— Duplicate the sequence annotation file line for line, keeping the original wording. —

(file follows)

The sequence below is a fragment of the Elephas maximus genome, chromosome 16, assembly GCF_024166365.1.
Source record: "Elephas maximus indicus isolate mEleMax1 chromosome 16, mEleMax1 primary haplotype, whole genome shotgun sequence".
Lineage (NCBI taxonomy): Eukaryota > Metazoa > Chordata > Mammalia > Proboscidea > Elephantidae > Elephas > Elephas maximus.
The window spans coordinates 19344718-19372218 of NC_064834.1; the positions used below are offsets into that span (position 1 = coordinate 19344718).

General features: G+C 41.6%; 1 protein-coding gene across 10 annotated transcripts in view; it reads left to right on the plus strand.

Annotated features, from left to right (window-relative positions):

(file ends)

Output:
The sequence below is a fragment of the Elephas maximus genome, chromosome 16, assembly GCF_024166365.1.
Source record: "Elephas maximus indicus isolate mEleMax1 chromosome 16, mEleMax1 primary haplotype, whole genome shotgun sequence".
Lineage (NCBI taxonomy): Eukaryota > Metazoa > Chordata > Mammalia > Proboscidea > Elephantidae > Elephas > Elephas maximus.
The window spans coordinates 19344718-19372218 of NC_064834.1; the positions used below are offsets into that span (position 1 = coordinate 19344718).

General features: G+C 41.6%; 1 protein-coding gene across 10 annotated transcripts in view; it reads left to right on the plus strand.

Annotated features, from left to right (window-relative positions):